Masters of the Balafon series
by Hugo Zemp
color, 221 min (plus 54 min of extras), 2001-2002
Non-profit, K-12, and Individual pricing also available
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Balafon is the name given in French-speaking West Africa to a xylophone with calabash resonators. This instrument is emblematic of the Senufo people of the Côte d'Ivoire (the former Ivory Coast). The balafon is played under differing circumstances and in combination with different groups of instruments. Not for nothing do the peoples of the Côte d'Ivoire call the northern part of their country "the land of the balafon."
Filmed in long sequences to preserve the integrity of the music and speech of the musicians, this series of four documentaries introduces the audience to the fascinating world of a living musical tradition. Each documentary can be viewed independently, as a whole, or in sections indicated by chapter titles. The complete series lasts nearly 4 ½ hours (including extras), providing a full account of a sophisticated African musical tradition.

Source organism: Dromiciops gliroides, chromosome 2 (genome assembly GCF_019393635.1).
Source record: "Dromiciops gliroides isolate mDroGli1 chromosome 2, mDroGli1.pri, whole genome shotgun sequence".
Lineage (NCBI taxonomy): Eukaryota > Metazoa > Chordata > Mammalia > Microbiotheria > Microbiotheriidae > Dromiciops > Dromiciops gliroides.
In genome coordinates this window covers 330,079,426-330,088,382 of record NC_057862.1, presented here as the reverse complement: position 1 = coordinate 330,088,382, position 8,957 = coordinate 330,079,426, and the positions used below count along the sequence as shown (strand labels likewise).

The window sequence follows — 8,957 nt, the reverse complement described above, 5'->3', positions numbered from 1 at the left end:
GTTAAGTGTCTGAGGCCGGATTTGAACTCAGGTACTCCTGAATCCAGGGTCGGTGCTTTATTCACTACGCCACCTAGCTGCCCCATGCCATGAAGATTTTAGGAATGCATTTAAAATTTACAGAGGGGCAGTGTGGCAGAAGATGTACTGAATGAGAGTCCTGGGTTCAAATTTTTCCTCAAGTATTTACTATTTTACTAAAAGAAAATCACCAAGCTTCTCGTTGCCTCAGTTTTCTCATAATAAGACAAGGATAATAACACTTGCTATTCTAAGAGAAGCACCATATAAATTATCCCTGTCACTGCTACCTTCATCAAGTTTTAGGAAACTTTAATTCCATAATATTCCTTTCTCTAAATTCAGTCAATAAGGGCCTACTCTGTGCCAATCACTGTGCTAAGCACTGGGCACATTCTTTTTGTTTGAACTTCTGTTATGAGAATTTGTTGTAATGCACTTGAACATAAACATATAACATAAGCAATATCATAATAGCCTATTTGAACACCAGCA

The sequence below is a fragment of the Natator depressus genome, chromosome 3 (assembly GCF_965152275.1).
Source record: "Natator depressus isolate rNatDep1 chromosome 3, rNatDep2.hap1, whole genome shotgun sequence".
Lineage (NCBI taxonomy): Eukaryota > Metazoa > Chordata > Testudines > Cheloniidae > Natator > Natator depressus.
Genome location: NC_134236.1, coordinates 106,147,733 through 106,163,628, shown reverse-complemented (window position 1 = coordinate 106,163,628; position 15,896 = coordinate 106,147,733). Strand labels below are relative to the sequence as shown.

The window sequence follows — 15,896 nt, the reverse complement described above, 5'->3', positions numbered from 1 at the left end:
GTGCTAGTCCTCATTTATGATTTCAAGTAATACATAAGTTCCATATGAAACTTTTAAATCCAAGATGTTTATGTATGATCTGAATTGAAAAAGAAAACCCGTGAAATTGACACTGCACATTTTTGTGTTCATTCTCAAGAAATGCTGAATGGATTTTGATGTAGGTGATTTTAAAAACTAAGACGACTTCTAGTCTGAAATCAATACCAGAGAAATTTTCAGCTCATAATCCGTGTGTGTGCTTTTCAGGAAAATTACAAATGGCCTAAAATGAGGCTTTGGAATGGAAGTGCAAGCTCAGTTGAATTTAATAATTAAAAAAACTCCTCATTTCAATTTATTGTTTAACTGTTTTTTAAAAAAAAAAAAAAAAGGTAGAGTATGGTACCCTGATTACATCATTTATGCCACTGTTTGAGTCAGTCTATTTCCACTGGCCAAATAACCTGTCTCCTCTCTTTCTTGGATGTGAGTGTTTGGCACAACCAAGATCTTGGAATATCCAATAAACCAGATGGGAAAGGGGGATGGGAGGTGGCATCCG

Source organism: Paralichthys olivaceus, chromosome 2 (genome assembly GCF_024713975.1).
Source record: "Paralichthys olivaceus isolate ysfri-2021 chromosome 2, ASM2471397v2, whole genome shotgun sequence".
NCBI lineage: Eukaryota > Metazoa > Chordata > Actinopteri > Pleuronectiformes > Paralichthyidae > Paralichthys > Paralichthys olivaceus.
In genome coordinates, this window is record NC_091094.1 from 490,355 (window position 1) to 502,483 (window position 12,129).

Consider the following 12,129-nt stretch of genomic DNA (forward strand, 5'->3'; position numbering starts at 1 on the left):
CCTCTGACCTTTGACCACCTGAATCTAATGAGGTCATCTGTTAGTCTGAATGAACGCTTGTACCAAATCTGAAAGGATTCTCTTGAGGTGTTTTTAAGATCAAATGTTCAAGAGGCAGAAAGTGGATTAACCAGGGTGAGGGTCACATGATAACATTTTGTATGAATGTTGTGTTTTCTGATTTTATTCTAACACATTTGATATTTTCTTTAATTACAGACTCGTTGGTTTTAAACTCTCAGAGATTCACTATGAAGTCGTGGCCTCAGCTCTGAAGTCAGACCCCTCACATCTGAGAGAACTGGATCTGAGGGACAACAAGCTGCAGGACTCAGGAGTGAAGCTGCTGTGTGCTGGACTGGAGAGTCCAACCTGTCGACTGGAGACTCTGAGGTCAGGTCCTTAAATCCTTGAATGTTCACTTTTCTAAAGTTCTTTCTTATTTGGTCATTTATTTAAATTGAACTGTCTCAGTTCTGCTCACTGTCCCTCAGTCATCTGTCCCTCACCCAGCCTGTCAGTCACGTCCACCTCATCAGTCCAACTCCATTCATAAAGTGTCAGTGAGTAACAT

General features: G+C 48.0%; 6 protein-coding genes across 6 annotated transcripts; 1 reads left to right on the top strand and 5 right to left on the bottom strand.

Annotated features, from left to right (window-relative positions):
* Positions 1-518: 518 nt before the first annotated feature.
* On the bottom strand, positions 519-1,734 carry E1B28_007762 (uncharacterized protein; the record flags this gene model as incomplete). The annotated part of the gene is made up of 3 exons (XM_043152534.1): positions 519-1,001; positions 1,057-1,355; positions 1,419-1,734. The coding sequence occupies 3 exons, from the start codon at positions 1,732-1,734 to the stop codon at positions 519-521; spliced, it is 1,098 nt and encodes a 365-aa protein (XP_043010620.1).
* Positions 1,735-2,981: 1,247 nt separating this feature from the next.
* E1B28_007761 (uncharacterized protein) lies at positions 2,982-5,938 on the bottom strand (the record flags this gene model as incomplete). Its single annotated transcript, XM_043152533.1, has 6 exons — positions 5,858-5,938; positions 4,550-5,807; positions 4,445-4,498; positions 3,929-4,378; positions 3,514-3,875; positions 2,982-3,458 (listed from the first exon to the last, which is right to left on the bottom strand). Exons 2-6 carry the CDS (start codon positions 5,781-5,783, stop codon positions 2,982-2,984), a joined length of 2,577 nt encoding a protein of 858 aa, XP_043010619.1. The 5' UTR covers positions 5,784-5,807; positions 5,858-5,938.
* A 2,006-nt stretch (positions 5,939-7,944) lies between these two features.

“Hugo Zemp has this remarkable gift for placing the audience in the midst of the action... (He) presents a piece of work that no lover of traditional West African music - be it researchers, musicians, music lovers, teachers or students - should do without.” — Vincent Zanetti, Cahiers de musiques traditionnelles, 15, 2002 (translated from French)
“These videos exhibit, in their picture and sound quality, all the marks of state-of-the-art digital technology, and the camera work by Zemp, usually up close and right in the thick of things, ensures that we can almost feel as if we were there... The series is a major achievement in visual documentation.” — Roderic Knight, Ethnomusicology, 49 (2), 2005
“The Masters of the Balafon films all show the respect Zemp has for the musicians and their culture, and the instrument.” — Geoffrey Whittall, The World of Music, 47(2), 2005
Films in the Masters of the Balafon series
Funeral Festivities (with 24 minutes of extras)
The Joy of Youth (with 9 minutes of extras)
The Wood and the Calabash
Friend, Well Come! (with 21 minutes of extras)